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Temporal range: Early Eocene (Ypresian) to recent, 52–0 Ma
Starr 061225-2955 Physalis peruviana.jpg
Cape gooseberry (Physalis peruviana) leaves and fruit
Scientific classification e
Kingdom: Plantae
Clade: Tracheophytes
Clade: Angiosperms
Clade: Eudicots
Clade: Asterids
Order: Solanales
Family: Solanaceae
Subfamily: Solanoideae
Tribe: Physaleae
Genus: Physalis

About 75-90; see text


Alkekengi Mill.
Herschellia Bowdich ex Rchb.
Pentaphitrum Rchb.[1]

Physalis (/ˈfsəlɪs/, /fɪ-/, /fˈslɪs/, /-ˈsæ-/, from φυσαλλίς phusallís "bladder"[2]) is a genus of flowering plants in the nightshade family (Solanaceae), which grow in warm temperate and subtropical regions of the world. Most of the species, of which 75–90 may exist, are indigenous to the Americas. Cultivated species and weedy annuals have been introduced worldwide. A notable feature is the formation of a large, papery husk derived from the calyx, which partly or fully encloses the fruit.[3] The fruit is small and yellow to orange, similar in size, shape, and structure to a small tomato (hence the name husk tomatoes).

At least 46 species are endemic to Mexico.[4]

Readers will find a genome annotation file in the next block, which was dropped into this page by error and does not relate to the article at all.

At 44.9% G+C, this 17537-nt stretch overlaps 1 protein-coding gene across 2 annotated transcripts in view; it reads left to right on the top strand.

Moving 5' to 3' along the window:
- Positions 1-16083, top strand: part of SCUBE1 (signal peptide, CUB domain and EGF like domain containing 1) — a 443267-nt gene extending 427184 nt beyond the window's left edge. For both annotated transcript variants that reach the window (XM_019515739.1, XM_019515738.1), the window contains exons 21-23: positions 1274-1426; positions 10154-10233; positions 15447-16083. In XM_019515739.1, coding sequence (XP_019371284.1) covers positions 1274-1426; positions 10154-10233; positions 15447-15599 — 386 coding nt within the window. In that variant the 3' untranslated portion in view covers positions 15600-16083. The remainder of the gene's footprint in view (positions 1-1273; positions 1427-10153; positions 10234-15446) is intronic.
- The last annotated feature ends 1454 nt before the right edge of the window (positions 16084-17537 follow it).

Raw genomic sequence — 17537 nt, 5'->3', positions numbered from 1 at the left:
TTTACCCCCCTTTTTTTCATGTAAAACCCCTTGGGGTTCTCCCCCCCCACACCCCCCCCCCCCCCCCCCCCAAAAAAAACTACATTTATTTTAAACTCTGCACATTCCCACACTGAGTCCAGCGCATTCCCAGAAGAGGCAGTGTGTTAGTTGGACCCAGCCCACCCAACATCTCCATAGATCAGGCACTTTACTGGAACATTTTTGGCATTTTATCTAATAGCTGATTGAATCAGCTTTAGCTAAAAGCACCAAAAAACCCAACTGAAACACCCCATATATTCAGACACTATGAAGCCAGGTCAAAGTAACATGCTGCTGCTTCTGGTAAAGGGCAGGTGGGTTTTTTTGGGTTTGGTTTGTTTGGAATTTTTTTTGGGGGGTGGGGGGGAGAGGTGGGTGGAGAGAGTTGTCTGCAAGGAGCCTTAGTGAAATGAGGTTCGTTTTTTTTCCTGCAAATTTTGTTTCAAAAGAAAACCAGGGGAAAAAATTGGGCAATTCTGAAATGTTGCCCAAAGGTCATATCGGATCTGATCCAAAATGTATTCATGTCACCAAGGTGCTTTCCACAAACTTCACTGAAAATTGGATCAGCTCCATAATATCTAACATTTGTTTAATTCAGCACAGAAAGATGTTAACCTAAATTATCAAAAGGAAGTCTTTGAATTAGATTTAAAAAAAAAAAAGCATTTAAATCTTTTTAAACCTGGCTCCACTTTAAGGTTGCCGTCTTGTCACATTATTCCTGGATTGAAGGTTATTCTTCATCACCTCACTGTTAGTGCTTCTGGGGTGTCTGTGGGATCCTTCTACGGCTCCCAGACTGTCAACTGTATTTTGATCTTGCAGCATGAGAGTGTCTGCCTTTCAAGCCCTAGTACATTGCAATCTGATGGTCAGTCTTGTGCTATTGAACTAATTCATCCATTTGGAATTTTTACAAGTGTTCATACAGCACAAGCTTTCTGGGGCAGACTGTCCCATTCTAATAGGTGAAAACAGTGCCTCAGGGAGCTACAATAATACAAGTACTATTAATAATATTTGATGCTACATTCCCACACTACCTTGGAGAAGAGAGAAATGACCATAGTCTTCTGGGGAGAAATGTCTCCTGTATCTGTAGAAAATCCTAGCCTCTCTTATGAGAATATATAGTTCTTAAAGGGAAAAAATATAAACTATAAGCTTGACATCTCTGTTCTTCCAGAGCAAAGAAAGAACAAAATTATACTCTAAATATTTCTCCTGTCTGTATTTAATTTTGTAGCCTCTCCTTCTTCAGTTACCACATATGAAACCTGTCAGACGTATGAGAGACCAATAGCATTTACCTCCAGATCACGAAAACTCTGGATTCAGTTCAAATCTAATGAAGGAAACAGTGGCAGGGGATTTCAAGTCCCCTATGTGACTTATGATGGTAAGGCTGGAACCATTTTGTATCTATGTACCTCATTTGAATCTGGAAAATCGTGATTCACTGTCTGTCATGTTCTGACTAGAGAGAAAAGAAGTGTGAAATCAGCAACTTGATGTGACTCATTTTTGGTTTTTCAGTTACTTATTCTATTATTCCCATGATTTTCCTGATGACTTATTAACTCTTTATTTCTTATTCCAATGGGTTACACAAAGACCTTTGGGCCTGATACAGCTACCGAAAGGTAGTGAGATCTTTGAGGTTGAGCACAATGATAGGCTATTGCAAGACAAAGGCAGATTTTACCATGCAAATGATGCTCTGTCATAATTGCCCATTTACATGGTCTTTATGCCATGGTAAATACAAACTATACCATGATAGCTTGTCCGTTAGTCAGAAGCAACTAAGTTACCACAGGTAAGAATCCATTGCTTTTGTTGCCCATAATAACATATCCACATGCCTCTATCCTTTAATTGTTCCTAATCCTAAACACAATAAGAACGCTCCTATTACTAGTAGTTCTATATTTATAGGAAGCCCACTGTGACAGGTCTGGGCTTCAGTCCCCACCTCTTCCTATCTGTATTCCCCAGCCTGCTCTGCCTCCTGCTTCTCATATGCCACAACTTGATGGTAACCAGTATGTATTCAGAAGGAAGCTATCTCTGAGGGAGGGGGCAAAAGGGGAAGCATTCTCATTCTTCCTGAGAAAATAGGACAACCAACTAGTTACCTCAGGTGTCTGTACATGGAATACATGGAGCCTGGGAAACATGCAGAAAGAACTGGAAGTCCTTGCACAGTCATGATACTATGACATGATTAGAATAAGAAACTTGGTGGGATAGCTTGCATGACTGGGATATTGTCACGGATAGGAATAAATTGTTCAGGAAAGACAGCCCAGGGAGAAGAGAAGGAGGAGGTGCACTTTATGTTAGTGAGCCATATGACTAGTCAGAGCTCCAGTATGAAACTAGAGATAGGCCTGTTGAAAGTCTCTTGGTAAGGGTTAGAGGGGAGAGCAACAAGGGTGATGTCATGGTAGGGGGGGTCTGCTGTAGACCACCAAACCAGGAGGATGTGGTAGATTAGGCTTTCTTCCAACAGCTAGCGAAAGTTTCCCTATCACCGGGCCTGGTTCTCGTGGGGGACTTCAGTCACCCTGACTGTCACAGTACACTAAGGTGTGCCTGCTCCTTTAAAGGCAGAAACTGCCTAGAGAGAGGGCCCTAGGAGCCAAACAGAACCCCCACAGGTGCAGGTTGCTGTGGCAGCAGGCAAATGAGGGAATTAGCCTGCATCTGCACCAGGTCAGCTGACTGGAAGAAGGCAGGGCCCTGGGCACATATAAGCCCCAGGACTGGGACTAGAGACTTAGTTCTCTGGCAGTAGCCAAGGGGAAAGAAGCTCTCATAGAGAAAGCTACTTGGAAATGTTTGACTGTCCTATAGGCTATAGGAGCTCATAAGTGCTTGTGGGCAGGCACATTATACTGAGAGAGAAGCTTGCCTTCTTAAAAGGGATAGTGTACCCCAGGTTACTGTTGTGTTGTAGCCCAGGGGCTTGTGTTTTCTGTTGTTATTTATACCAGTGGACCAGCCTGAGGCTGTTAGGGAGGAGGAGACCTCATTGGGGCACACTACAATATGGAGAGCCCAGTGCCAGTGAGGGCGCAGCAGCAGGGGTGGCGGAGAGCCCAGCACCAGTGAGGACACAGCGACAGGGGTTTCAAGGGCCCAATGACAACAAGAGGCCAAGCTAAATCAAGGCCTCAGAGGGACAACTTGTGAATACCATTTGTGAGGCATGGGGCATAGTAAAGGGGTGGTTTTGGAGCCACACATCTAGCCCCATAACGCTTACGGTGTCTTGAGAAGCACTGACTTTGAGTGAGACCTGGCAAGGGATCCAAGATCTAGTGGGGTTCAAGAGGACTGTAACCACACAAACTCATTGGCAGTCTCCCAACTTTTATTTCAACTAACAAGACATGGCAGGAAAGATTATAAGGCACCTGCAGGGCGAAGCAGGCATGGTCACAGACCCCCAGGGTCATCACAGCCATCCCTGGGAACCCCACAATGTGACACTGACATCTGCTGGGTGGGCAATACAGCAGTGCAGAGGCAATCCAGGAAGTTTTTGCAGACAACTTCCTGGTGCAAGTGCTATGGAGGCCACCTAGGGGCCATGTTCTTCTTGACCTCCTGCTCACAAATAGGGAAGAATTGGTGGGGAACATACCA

Many Physalis species are called groundcherries.[5] One name for Physalis peruviana is Inca berry; another is Cape gooseberry, not to be confused with gooseberries of the genus Ribes (family Grossulariaceae). Other names used to refer to the fruit are husk cherries, poha berries, and golden berries.[6]


Physalis species are herbaceous plants growing to 0.4 to 3.0 m tall, similar to the common tomato, a plant of the same family, but usually with a stiffer, more upright stem. They can be either annual or perennial. Most require full sun and fairly warm to hot temperatures. Some species are sensitive to frost, but others, such as the Chinese lantern, P. alkekengi, tolerate severe cold when dormant in winter.

Cultivation and uses[edit]

Physalis peruviana fruit with calix open

These plants grow in most soil types and do very well in poor soils and in pots. They require moisture until fruiting. Plants are susceptible to many of the common tomato diseases and pests, and other pests such as aphids, whiteflies, spider mites, and the false potato beetle (Leptinotarsa juncta) also attack them. Propagation is by seed. Some species are self-incompatible and require pollen from other plants to bear fruit.